Survey citizens about PTC’s future


If you put a frog in boiling water, it will try to escape. If you put a frog in lukewarm water and slowly heat the water to boiling, the frog, a “cold-blooded” creature, will remain happily in the water until it dies.

Please do not try this at home. It is apocryphal — it is not true. It is an anecdote, a parable, a story made up to teach a lesson.

The lesson is that if change is small and gradual we are more likely to accept it than if it is large and abrupt. Slow and gradual change is often the way the “new normal” is created.

I’ve lived in Peachtree City for 10 years. I’ve seen a slow, gradual change for the worse in traffic. I see a lack of concern from my fellow citizens and residents, concern that the utter mess we have created and the utter mess that we are bent upon creating (e.g., the MacDuff Extension) have and will become the new normal.

The extra hours spent commuting and driving from place to place, the extra cost of fuel to sit in bumper-to-bumper traffic, the added load of carbon dioxide, the frustration and likely expressions of road rage, the delays to emergency vehicles — police, fire, ambulance — these will become the new normal.

There’s been talk, recently (spurred by The Great Waterpark Debate) about what we want this city to be and to become. But so far, that’s all it is — talk, and usually the same few people doing the talking.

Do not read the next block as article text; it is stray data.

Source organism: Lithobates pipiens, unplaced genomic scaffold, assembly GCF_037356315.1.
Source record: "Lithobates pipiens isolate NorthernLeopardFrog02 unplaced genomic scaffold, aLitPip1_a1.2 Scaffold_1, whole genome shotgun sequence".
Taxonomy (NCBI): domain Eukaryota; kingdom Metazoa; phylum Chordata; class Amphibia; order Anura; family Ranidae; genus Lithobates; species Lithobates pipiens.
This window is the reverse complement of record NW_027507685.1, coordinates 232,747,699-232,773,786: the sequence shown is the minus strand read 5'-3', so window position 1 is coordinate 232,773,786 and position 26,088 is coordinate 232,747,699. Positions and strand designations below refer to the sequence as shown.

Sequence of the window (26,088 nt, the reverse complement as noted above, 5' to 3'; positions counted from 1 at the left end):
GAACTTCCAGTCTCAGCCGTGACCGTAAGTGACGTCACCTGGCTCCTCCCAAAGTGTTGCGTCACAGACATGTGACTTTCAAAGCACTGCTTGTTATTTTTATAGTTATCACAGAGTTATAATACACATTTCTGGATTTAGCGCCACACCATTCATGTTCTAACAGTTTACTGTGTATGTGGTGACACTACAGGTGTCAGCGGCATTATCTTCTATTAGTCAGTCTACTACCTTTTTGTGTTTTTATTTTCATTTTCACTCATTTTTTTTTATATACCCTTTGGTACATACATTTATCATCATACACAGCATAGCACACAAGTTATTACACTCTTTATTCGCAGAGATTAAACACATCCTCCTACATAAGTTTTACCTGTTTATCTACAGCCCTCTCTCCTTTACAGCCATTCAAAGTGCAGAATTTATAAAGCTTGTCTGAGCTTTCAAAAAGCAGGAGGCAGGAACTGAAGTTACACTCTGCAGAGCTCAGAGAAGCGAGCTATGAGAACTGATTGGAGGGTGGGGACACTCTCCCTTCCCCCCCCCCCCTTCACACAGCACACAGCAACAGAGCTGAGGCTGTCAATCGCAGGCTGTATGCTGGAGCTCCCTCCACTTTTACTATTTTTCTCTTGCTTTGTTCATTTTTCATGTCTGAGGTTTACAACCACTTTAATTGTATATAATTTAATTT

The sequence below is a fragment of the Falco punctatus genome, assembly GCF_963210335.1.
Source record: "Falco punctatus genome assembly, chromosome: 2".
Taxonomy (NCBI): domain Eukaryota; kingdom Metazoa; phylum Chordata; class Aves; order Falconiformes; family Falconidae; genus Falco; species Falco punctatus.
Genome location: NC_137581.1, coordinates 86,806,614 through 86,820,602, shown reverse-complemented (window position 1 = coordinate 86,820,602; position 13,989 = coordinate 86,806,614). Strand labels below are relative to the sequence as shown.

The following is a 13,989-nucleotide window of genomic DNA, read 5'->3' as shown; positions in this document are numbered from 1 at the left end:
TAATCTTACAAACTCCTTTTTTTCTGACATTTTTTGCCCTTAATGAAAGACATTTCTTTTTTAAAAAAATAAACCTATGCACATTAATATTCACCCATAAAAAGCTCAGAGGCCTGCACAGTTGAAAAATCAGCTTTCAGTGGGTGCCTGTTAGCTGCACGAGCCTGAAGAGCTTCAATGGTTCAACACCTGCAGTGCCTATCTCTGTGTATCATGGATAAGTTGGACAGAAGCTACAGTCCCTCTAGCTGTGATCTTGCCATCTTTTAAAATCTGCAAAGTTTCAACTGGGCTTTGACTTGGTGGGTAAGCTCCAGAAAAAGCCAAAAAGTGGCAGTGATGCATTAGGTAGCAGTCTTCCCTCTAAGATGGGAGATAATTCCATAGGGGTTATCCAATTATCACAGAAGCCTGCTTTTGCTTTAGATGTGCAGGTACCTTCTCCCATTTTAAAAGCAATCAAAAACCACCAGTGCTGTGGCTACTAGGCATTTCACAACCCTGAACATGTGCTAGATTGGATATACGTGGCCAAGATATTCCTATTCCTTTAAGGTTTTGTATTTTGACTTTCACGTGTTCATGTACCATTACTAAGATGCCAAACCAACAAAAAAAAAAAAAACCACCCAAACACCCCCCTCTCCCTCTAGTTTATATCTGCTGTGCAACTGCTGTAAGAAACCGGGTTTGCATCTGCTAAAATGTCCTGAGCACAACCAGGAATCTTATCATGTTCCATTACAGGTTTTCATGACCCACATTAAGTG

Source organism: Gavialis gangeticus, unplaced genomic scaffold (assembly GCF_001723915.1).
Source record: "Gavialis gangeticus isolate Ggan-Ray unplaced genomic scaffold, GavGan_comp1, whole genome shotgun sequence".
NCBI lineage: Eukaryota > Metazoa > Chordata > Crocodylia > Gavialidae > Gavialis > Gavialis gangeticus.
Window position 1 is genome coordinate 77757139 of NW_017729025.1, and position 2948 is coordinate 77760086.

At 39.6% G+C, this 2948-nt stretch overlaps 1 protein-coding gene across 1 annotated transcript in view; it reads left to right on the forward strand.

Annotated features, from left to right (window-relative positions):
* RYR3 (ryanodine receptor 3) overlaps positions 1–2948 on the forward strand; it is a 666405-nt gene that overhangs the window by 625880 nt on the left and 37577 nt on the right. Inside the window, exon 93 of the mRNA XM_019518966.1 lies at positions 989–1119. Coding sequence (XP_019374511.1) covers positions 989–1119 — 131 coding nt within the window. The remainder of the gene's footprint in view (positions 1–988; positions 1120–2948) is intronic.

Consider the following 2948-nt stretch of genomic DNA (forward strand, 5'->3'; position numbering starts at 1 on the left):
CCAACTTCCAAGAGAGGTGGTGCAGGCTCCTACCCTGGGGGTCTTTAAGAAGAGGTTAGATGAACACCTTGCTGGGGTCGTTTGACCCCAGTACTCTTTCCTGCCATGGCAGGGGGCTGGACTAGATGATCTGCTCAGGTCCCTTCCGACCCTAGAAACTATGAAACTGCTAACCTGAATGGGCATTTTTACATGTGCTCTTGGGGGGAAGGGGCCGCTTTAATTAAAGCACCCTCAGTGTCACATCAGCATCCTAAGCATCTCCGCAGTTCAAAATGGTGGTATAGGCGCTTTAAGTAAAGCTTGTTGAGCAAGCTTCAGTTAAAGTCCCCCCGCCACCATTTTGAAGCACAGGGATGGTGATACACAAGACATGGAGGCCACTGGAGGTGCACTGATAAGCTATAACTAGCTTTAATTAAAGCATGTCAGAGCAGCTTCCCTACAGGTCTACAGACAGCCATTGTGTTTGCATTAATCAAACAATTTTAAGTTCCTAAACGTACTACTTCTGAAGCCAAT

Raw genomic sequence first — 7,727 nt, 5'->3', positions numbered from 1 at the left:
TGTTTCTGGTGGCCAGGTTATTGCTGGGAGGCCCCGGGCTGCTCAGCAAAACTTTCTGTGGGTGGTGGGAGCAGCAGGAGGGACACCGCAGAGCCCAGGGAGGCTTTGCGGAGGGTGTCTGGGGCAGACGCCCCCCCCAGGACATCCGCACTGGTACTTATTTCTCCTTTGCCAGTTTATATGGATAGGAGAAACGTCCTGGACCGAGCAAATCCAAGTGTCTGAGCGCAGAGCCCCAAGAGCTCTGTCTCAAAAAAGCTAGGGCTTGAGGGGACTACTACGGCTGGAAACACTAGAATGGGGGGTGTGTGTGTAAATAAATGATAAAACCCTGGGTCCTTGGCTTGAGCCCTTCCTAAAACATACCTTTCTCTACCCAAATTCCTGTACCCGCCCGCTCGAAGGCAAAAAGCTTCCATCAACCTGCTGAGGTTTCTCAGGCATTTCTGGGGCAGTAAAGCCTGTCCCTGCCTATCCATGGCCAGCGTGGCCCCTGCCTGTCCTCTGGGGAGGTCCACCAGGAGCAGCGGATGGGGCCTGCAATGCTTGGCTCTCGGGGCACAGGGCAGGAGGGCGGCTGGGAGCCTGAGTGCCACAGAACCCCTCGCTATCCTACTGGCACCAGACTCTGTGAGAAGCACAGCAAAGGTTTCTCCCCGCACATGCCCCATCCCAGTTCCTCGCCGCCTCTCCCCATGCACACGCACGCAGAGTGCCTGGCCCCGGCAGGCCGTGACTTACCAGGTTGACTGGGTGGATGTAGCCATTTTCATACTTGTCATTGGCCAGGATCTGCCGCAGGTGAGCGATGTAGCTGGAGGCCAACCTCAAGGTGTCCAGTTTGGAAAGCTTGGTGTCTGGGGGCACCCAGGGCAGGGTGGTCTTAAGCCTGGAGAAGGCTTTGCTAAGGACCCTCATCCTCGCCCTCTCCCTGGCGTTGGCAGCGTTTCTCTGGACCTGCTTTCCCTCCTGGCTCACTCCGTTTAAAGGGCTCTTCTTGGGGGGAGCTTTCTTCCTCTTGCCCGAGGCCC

An attempt was made to look at part of the question when former Mayor Haddix chartered a committee to examine the budget and learn what services citizens wanted and were willing to pay for. For perhaps the first time in the city’s history, a true directed survey was used. Unfortunately, the budget was too small to conduct a sufficiently large survey. More unfortunate, the vast majority of residents polled didn’t bother to respond to the survey. The “error bars” were usually larger than the data bars. In other words, the survey revealed little or nothing.

I once attempted to get library patrons to participate in a survey of library services. I passed out 200 cards with the survey web address to people in the library. They all said they would respond. Only 27 people — 13.5 percent — did so.

People deserve whatever government they get. As long as only 20 percent or fewer of registered voters vote, we will also deserve whatever city — and traffic — we get.

With today’s communication technology and networking sites there is no longer an excuse to not know what’s going on; there is no longer an excuse to not become involved.

It is time to create a new-new-normal, and I call upon the City Council to make this a broad and compelling effort, and to avoid the mistakes of the past, specifically self-directed surveys and participation.

Paul Lentz
Peachtree City, Ga.